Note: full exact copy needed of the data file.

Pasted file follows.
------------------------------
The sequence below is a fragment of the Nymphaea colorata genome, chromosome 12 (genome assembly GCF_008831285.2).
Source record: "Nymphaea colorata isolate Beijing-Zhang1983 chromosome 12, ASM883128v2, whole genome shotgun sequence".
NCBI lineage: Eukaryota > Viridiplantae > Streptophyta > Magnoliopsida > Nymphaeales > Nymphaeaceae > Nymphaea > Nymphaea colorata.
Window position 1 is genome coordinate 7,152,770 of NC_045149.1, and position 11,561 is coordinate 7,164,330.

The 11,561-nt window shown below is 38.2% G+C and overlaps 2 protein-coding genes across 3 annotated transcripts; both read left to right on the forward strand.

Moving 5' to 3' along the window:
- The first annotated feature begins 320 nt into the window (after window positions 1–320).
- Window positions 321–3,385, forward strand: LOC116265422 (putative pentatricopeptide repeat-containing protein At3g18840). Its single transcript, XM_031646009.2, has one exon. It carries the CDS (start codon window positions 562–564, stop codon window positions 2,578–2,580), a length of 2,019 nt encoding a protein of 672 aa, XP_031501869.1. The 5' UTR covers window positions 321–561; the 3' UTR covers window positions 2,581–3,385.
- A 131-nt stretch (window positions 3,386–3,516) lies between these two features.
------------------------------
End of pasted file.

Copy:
The sequence below is a fragment of the Nymphaea colorata genome, chromosome 12 (genome assembly GCF_008831285.2).
Source record: "Nymphaea colorata isolate Beijing-Zhang1983 chromosome 12, ASM883128v2, whole genome shotgun sequence".
NCBI lineage: Eukaryota > Viridiplantae > Streptophyta > Magnoliopsida > Nymphaeales > Nymphaeaceae > Nymphaea > Nymphaea colorata.
Window position 1 is genome coordinate 7,152,770 of NC_045149.1, and position 11,561 is coordinate 7,164,330.

The 11,561-nt window shown below is 38.2% G+C and overlaps 2 protein-coding genes across 3 annotated transcripts; both read left to right on the forward strand.

Moving 5' to 3' along the window:
- The first annotated feature begins 320 nt into the window (after window positions 1–320).
- Window positions 321–3,385, forward strand: LOC116265422 (putative pentatricopeptide repeat-containing protein At3g18840). Its single transcript, XM_031646009.2, has one exon. It carries the CDS (start codon window positions 562–564, stop codon window positions 2,578–2,580), a length of 2,019 nt encoding a protein of 672 aa, XP_031501869.1. The 5' UTR covers window positions 321–561; the 3' UTR covers window positions 2,581–3,385.
- A 131-nt stretch (window positions 3,386–3,516) lies between these two features.